Cancer is when abnormal cells divide in an uncontrolled way. Some cancers may eventually spread into other tissues.
There are more than 200 different types of cancer.
1 in 2 people in the UK will get cancer in their lifetime. Thanks to research many people are cured.
Cancer grows as cells multiply over and over
Cancer starts when gene changes make one cell or a few cells begin to grow and multiply too much. This may cause a growth called a tumour.
Is cancer genetic?
Most cancers start due to gene changes that happen over a person’s lifetime. More rarely cancers start due to inherited faulty genes passed down in families.
The main types of cancer
Our bodies are made up of billions of cells. The cells are so small that we can only see them under a microscope.
Cells group together to make up the tissues and organs of our bodies. They are very similar but vary in some ways because body organs do very different things. For example, nerves and muscles do different things, so the cells have different structures.
We can group cancer according to the type of cell they start in. There are 5 main types:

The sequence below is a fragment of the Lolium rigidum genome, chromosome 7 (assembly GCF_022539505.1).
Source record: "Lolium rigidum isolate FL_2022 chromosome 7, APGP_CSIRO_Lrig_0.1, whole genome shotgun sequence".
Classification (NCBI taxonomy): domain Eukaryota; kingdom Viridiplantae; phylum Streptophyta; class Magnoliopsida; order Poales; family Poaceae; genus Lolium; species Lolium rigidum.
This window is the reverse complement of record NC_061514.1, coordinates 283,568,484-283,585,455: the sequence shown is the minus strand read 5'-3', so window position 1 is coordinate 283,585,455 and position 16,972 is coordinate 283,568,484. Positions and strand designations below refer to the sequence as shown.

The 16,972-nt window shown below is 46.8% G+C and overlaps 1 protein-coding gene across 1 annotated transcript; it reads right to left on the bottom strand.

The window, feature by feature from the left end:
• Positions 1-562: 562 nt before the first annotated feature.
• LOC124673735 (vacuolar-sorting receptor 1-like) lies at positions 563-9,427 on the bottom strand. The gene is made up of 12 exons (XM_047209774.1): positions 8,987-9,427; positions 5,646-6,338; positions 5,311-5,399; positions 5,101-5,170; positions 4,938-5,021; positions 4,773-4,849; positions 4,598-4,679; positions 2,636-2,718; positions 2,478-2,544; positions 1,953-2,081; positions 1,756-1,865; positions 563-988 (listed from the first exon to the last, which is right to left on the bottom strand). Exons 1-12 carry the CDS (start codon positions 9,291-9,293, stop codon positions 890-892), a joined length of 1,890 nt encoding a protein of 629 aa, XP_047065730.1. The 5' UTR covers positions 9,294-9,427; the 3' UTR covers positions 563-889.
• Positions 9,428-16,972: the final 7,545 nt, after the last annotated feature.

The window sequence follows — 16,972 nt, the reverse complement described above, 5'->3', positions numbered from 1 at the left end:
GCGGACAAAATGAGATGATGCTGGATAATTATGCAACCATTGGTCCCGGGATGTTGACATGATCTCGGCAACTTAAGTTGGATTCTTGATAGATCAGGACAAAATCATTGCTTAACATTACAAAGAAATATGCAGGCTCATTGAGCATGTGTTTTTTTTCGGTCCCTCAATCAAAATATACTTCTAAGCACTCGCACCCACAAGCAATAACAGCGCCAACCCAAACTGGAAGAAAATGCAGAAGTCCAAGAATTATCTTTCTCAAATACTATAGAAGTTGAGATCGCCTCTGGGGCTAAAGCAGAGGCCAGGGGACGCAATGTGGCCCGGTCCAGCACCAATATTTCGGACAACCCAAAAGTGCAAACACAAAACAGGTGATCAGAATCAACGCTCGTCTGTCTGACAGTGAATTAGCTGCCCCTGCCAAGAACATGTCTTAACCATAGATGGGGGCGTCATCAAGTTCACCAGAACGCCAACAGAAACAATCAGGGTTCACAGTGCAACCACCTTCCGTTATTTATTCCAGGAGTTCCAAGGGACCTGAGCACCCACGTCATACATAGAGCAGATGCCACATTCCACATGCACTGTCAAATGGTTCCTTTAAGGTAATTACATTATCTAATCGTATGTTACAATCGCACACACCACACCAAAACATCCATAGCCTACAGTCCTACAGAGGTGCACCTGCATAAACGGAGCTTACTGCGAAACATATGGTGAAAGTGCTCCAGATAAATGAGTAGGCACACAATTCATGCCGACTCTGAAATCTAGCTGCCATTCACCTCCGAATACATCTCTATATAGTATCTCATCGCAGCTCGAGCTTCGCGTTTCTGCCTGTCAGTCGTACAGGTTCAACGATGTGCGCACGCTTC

- carcinoma – cancer that begins in the skin or in tissues that line or cover internal organs. There are different subtypes, including adenocarcinoma, basal cell carcinoma, squamous cell carcinoma and transitional cell carcinoma
- sarcoma – cancer that begins in the connective or supportive tissues such as bone, cartilage, fat, muscle or blood vessels
- leukaemia – cancer that starts in blood forming tissue such as the bone marrow and causes abnormal blood cells to be produced and go into the blood
- lymphoma and myeloma – cancers that begin in the cells of the immune system
- brain and spinal cord cancers – these are known as central nervous system cancers
We can also classify cancers according to where they start in the body, such as breast cancer or lung cancer.